Bergen County attorneys help victims injured by dangerous road conditions
An auto accident is often the fault of a careless driver. However what happens when the road itself presents a danger? At the Law Offices of Richard S. Greenberg, we help victims of traffic crashes caused by dangerous or defective highway conditions. People often fail to consider that the road or highway may be dangerous or defective and cause an accident. We personally handle accident investigations to gather evidence and make sure important details are uncovered.
Who is responsible for highways that cause accidents?
Highways may be prone to cause auto accidents for a variety of reasons, including dangerous design or poor maintenance, including sinkholes and potholes, missing guardrails, broken or missing signals, signs or warnings, poor materials, debris in the roads and construction hazards. A public entity, such as a county or municipal agency, which is responsible for the defective condition may be held liable in a personal injury lawsuit only when you can prove certain elements, such as:
The highway or road was in dangerous condition at the time of the injury.
The injury was caused by the dangerous condition.
The dangerous condition created a reasonably foreseeable risk of that kind of injury.
You must also prove that a negligent or wrongful act by the public entity’s employee during employment created the dangerous condition or that the public entity knew of the dangerous condition and had time to correct it.
Roads in New Jersey prone to cause traffic accidents
In 2011, there were 64,568 total injury crashes on all road systems in New Jersey, 6,877 in Bergen County. There were also another 6,400 injury crashes in Essex County, 3,701 in Hudson County, 4,024 in Passaic County and 868 in Sussex County. Some of the most dangerous routes in New Jersey include Route 17, Interstate 80, the New Jersey Turnpike and the Palisades Interstate Parkway:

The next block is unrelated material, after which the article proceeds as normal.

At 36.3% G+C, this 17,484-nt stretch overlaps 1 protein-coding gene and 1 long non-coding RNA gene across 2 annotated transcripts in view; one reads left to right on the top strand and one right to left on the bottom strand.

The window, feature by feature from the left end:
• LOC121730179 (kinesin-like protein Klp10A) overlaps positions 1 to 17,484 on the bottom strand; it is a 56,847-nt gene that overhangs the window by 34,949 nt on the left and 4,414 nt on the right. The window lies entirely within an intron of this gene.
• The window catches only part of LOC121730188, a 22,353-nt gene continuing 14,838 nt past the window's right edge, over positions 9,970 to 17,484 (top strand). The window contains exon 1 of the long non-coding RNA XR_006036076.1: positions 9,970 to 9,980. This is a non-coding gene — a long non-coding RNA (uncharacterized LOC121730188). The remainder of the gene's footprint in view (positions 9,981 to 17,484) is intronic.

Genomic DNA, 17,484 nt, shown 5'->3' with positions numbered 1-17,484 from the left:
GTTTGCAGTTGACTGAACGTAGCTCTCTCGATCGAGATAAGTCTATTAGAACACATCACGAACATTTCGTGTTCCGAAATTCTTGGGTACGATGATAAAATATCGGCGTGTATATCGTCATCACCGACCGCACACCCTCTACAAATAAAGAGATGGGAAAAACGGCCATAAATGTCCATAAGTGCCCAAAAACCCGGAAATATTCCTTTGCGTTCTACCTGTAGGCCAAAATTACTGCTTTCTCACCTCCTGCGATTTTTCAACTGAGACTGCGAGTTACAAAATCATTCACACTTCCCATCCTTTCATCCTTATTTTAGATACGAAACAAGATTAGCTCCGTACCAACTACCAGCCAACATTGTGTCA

Route 17 — The annual average daily traffic (AADT) on Route 17 in Bergen County is more than 94,300 vehicles. This route is prone to auto accidents, with more than 520 occurring in 2011.
Interstate 80 — Interstate 80 has an AADT measure of 92,322, with some sections of the route seeing more than 158,500 vehicles. In 2011, there were 4,119 total crashes, 980 of which resulted in injuries and a dozen of which resulted in fatalities.
New Jersey Turnpike — This turnpike, Route 295, has an annual average daily traffic measure of 63,855 vehicles. In 2011, there were 2,059 crashes recorded, more than 530 of which resulted in injuries and a dozen of which were fatal accidents.
Palisades Interstate Parkway — This dangerous highway runs 11 miles from the George Washington Bridge into New York state. It is limited to passenger cars, motorcycles and permitted buses. Trucks, cars with trailers and commercial pickups are all prohibited. Despite this, accidents still occur regularly.